• Elisa Tuijnder

Why name your company after a fish? And Connection beyond Constraints, what’s that all about?

You might wonder why we would name an event and engagement company after a fish, a sardine at that. It’s actually named after an old English children’s game of reverse hide and go seek. The rules are well-known, but instead of everyone hiding, one person hides, everyone seeks. Once you have found the hidden person, you join them in their hiding spot, when more people find you, the hiding spot starts looking like a tin of sardines. When I first came to the United Kingdom as an exchange student, one silly night my housemates wanted to play this game. I was stunned by the sheer brilliance of how such a well-known kids' game completely changes by flipping one simple rule. While I was hiding in a spot with two other slightly drunken housemates, giggling and bonding in our hide-out community, it struck me that this would be a great metaphor for something one day, I just wasn’t sure exactly what.

Many years later, after completing my master’s degree in International Relations and Anthropology and spending time in research institutes in remote parts of the world, I was asked to organise a large international conference on African Studies at the University of Birmingham. The academic lead of the conference and I were keen on making this conference as inclusive as possible. It was time to put our money where our mouth was and really decolonise the curriculum. Gone would be the days that a number of white men would sit in a stuffy dim-lit classroom in England eating cucumber sandwiches while discussing matters of race, ethnicity, and development, without even one person present from the concerning country. While we were quite successful in attracting bursaries, offering visa advice, and supporting as many academics from African institutions as possible, I was still left with an empty feeling after somewhat of a noble but futile quest. For each colleague we managed to greet at the conference, there were 50 disappointed, excluding them from the knowledge-sharing and networking opportunities so important to advance their careers.

Organising conferences is costly (financially but also for the environment, although that’s a different discussion), UK universities charge vast amounts to hire their spaces, admin costs are steep and the stale coffee being served is not free (but it should be!). Registration prices have risen significantly over the last few years, often excluding students and academics from less-wealthy universities. But even if you have the financial means to join the caravan of international travel that trails to these conferences, you might not have the time as your child needs to be taken to piano lessons or someone has to stay home to walk the dog. You might even be denied boarding because you reside in a country where it’s almost impossible to obtain a visa to come to Western Europe or North America, or you have a disability that doesn’t make it easy to travel. I have had to disappoint many people eager to share their work and learn from their colleagues over the many conferences I have organised. The need for a better digital offering that could foster wider participation and one that would be more sustainable was apparent to me.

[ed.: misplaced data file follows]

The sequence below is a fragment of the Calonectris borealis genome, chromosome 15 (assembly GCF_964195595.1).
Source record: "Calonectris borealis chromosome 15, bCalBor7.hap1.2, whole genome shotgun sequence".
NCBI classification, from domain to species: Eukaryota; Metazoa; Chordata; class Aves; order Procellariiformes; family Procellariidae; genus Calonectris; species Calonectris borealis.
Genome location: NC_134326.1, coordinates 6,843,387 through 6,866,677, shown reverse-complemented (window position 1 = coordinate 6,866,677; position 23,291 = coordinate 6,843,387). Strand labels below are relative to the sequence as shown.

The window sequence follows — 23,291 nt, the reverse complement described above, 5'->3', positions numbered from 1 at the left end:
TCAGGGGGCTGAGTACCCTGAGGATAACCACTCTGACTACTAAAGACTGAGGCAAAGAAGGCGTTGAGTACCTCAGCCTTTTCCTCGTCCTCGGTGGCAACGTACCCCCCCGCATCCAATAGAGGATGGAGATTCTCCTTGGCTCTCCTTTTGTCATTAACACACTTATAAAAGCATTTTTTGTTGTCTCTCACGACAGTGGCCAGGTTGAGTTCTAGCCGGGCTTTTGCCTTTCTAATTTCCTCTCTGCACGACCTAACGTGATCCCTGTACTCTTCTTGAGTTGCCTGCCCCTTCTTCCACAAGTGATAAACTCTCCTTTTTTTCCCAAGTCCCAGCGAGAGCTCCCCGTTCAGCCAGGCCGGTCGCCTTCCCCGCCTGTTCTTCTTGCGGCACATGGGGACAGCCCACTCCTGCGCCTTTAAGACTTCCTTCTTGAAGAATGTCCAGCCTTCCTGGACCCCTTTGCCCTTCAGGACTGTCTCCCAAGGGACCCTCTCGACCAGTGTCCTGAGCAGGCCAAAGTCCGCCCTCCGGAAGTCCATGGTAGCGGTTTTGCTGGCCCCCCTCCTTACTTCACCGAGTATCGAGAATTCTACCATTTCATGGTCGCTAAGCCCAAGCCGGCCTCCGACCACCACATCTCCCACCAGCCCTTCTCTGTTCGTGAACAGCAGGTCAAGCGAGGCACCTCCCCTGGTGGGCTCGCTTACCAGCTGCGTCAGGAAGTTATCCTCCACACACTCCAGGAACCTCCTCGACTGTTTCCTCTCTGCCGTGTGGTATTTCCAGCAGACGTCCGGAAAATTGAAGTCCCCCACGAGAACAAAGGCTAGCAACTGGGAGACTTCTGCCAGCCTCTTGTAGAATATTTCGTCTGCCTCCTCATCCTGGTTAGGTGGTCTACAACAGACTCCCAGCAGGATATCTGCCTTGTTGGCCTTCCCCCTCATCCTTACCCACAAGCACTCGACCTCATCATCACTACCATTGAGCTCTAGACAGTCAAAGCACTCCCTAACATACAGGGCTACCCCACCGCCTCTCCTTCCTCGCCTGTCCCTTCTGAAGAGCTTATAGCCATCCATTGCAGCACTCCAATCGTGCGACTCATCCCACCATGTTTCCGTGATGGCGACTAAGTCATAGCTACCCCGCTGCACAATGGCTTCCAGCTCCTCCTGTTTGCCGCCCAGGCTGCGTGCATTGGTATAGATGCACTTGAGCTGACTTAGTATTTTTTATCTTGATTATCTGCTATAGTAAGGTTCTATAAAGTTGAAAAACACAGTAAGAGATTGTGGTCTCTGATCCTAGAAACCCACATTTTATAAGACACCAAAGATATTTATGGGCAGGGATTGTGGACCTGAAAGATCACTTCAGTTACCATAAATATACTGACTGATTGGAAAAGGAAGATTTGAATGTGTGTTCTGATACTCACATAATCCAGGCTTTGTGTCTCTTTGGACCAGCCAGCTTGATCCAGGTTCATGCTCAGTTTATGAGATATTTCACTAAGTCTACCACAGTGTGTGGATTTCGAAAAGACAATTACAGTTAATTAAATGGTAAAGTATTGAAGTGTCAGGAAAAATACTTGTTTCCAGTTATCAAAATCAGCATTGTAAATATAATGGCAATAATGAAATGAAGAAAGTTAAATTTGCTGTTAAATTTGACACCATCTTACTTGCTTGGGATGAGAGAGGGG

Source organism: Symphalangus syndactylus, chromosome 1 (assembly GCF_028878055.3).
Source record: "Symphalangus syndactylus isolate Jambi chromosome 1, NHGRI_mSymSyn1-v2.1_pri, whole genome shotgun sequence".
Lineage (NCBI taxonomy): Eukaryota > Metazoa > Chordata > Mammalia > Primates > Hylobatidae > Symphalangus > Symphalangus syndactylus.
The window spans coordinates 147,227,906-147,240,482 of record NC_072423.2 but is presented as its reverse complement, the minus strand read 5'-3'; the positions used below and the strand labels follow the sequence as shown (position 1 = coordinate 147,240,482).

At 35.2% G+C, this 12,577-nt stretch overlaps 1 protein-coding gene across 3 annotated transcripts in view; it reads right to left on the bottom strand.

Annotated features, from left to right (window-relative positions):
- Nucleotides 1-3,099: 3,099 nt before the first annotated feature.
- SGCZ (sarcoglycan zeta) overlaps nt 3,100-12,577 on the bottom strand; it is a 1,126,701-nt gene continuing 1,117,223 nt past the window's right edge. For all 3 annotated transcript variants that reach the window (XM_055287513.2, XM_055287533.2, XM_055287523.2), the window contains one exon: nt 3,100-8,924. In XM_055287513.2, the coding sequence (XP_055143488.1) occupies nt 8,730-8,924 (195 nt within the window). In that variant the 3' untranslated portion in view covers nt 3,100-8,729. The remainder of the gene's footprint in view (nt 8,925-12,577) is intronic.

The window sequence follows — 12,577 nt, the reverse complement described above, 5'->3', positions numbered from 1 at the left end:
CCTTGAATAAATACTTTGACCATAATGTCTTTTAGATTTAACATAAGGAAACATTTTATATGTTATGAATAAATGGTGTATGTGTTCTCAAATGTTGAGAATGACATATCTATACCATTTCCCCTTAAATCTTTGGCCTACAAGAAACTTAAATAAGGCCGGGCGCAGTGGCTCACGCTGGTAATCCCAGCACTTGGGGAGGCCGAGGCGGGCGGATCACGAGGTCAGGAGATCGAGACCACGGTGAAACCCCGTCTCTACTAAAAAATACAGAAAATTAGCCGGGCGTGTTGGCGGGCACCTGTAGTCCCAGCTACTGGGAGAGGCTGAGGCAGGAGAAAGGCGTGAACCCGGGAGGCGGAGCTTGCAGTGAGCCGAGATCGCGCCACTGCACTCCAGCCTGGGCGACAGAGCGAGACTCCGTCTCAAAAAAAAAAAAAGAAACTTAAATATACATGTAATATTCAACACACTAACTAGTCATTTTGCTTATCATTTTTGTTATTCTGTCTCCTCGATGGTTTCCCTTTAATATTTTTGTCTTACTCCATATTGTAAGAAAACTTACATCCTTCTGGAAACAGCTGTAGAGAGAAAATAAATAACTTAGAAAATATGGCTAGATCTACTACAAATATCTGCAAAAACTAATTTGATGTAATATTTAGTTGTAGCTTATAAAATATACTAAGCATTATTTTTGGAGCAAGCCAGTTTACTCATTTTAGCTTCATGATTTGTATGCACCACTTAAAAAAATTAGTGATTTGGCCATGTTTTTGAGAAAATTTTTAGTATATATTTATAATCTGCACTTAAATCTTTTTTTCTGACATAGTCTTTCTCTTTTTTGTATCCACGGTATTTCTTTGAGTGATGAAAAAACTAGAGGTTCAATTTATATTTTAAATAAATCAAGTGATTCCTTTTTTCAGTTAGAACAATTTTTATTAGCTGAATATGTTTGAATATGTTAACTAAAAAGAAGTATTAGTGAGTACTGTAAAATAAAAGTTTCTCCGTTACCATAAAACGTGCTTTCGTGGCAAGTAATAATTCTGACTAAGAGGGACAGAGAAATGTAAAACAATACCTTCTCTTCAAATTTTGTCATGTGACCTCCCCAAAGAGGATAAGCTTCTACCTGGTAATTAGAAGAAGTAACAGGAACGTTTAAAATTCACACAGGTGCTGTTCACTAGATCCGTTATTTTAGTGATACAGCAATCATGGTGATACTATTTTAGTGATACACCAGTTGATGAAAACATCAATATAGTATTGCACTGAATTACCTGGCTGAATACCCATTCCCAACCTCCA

Hence Sardines was born, I finally found a place for that feeling I had had many years before that simple changes can mean great things, and that community building is paramount. A silver lining of the global health crisis is that digital and hybrid solutions accelerated rapidly – not only has technology come leaps and bounds, ‘we’ as contact craving human beings are more open to alternative ways of communication. With Sardines we have been able to create conferences and events that weren’t only a placeholder until live events can return, but events in their own right, creating memorable and informative moments that reached far beyond a computer screen. Events that weren’t a repository of information, but felt vibrant and exciting, with spaces for learning, networking, fun, and wellbeing.

While all colleagues and clients forcibly had to innovate at the start of the pandemic, a number have become comfortable with their Eventbrite x Zoom set-up. While this certainly has its place, don’t stay married to the idea, continue to innovate and develop your digital footprint. There are so many more ways for an event and community to reach and engage your audiences. Don’t approach your digital event as a temporary placeholder, make it a permanent fixture even after you can hold face-to-face meetings. Let’s go hybrid, retain physical contact while increasing sustainability and accessibility. Let’s revolutionise knowledge-sharing! Let’s talk!

How can we help you with your digital footprint today?

Elisa@sardines.biz


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